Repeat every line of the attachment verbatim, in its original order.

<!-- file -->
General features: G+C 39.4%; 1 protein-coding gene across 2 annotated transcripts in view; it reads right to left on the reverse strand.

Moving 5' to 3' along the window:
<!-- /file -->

General features: G+C 39.4%; 1 protein-coding gene across 2 annotated transcripts in view; it reads right to left on the reverse strand.

Moving 5' to 3' along the window: